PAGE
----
Avoid standing water, such as bird baths, vases, and humidifiers.
Wear protective gloves when gardening or cleaning.
Do not get any immunizations, such as a flu shot, without asking your doctor first.
Do not eat raw or undercooked seafood, fish, meat, or eggs.
Use an electric razor instead of a blade to minimize the risk of cuts.
Call your doctor right away if you have any of these signs of infection: a temperature of 100.5 degrees or higher, severe chills, a cough, pain, a burning sensation during urination, or any sores or redness.
Some types of chemotherapy can harm a woman's ovaries. Or they may cause menopausal symptoms in women. These symptoms include hot flashes, vaginal dryness, mood swings, and weight changes. Periods may become irregular or may stop, and you may not be able to get pregnant. For some women, the loss of a menstrual period is permanent. These steps may help you cope:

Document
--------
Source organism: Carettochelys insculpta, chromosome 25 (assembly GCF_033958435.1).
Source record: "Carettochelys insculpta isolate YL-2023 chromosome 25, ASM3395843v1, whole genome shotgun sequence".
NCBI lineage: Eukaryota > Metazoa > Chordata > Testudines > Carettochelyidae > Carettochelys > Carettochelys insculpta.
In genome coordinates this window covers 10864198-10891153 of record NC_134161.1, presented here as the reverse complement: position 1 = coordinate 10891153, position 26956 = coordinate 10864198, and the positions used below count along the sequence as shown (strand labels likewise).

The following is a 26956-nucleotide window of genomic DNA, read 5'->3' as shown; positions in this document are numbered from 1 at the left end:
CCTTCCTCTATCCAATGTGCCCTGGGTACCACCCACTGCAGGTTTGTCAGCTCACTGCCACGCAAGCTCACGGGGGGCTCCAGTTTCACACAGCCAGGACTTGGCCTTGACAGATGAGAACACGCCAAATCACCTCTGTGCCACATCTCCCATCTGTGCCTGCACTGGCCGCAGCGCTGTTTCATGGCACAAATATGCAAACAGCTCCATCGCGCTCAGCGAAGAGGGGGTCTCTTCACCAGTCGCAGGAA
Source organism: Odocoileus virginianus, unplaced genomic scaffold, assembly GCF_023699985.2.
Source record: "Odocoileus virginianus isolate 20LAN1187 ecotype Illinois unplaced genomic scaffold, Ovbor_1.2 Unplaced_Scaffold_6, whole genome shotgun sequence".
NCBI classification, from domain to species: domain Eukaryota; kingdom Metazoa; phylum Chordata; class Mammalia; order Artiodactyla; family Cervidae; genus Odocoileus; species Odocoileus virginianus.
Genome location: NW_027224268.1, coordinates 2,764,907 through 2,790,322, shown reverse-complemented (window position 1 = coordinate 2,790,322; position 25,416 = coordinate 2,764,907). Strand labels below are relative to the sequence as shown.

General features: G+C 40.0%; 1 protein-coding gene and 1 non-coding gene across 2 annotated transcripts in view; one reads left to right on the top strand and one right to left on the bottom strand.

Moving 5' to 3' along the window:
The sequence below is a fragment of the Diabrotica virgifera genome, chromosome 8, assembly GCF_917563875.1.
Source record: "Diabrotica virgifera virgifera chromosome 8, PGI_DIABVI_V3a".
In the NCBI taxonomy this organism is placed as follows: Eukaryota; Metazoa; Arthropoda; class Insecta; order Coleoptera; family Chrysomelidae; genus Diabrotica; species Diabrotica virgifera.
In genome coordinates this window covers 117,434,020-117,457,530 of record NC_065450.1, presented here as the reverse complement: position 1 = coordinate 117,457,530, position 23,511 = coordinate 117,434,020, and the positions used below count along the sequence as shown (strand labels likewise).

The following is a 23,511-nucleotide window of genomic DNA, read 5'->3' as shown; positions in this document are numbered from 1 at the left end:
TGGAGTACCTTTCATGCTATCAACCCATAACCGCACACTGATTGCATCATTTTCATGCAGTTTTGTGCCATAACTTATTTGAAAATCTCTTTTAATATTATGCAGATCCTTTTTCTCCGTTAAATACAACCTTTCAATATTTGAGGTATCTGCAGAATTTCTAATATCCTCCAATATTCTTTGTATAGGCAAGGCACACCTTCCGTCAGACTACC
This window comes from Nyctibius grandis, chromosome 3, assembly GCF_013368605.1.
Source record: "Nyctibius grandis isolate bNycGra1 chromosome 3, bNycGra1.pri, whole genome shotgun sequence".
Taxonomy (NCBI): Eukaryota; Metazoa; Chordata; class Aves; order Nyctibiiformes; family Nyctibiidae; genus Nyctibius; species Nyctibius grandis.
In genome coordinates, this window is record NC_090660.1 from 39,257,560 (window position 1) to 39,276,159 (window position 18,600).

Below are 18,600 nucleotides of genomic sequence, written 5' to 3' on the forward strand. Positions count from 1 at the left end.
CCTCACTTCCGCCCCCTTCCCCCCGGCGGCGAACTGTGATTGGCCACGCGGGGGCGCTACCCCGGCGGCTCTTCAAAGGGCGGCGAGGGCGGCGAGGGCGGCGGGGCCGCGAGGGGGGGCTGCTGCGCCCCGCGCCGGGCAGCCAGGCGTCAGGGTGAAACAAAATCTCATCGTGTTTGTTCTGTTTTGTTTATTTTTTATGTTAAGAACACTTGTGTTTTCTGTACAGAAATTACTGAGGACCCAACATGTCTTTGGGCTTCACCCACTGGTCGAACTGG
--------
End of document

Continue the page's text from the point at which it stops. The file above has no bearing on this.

If needed, talk with your doctor about birth control before treatment begins.
Talk with your doctor about ways to manage menopausal symptoms, such as using lubricants for vaginal dryness, doing mild exercise, and talking with a therapist about mood swings or signs of depression.
Report any unusual bleeding to your doctor.
Continue with regular pelvic exams.
Mouth sores (mucositis)
Some types of chemotherapy may cause mouth sores. These may hurt and make eating an unpleasant experience.
To prevent sores in your mouth, take these actions:
Brush your teeth after meals and before bedtime; floss every day.
Keep your mouth and lips clean and moist.
Use sugar-free candies or gums to increase moisture in your mouth.
To ease the pain if you get sores in your mouth, take these actions:
Avoid alcohol and mouthwashes containing alcohol because they may irritate the sores.
Avoid hot, rough, or spicy foods because they may irritate the sores.